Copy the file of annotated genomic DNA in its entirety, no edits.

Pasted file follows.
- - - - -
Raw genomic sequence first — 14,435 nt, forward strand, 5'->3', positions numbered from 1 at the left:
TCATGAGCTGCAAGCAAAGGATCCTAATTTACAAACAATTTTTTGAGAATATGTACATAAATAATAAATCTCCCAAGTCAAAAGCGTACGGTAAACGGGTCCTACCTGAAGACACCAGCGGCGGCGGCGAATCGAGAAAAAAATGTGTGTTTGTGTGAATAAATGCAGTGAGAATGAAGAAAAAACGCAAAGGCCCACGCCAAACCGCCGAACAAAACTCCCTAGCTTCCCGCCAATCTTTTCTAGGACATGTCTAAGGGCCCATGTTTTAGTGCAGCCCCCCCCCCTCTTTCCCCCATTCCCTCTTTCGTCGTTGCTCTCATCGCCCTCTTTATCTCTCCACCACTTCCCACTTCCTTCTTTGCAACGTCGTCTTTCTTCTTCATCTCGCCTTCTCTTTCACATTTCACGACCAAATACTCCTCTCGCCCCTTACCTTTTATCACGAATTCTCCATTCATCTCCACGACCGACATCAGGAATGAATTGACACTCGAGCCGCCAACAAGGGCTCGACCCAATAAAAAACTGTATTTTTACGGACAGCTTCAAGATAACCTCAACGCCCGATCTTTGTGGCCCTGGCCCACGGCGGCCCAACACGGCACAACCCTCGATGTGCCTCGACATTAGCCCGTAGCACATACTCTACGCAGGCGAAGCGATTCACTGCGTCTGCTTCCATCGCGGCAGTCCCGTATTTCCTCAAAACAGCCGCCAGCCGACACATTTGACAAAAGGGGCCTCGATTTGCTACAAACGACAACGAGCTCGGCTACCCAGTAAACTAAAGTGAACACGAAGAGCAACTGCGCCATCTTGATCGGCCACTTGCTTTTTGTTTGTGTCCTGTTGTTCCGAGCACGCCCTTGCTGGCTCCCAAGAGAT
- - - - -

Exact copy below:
Raw genomic sequence first — 14,435 nt, forward strand, 5'->3', positions numbered from 1 at the left:
TCATGAGCTGCAAGCAAAGGATCCTAATTTACAAACAATTTTTTGAGAATATGTACATAAATAATAAATCTCCCAAGTCAAAAGCGTACGGTAAACGGGTCCTACCTGAAGACACCAGCGGCGGCGGCGAATCGAGAAAAAAATGTGTGTTTGTGTGAATAAATGCAGTGAGAATGAAGAAAAAACGCAAAGGCCCACGCCAAACCGCCGAACAAAACTCCCTAGCTTCCCGCCAATCTTTTCTAGGACATGTCTAAGGGCCCATGTTTTAGTGCAGCCCCCCCCCCTCTTTCCCCCATTCCCTCTTTCGTCGTTGCTCTCATCGCCCTCTTTATCTCTCCACCACTTCCCACTTCCTTCTTTGCAACGTCGTCTTTCTTCTTCATCTCGCCTTCTCTTTCACATTTCACGACCAAATACTCCTCTCGCCCCTTACCTTTTATCACGAATTCTCCATTCATCTCCACGACCGACATCAGGAATGAATTGACACTCGAGCCGCCAACAAGGGCTCGACCCAATAAAAAACTGTATTTTTACGGACAGCTTCAAGATAACCTCAACGCCCGATCTTTGTGGCCCTGGCCCACGGCGGCCCAACACGGCACAACCCTCGATGTGCCTCGACATTAGCCCGTAGCACATACTCTACGCAGGCGAAGCGATTCACTGCGTCTGCTTCCATCGCGGCAGTCCCGTATTTCCTCAAAACAGCCGCCAGCCGACACATTTGACAAAAGGGGCCTCGATTTGCTACAAACGACAACGAGCTCGGCTACCCAGTAAACTAAAGTGAACACGAAGAGCAACTGCGCCATCTTGATCGGCCACTTGCTTTTTGTTTGTGTCCTGTTGTTCCGAGCACGCCCTTGCTGGCTCCCAAGAGAT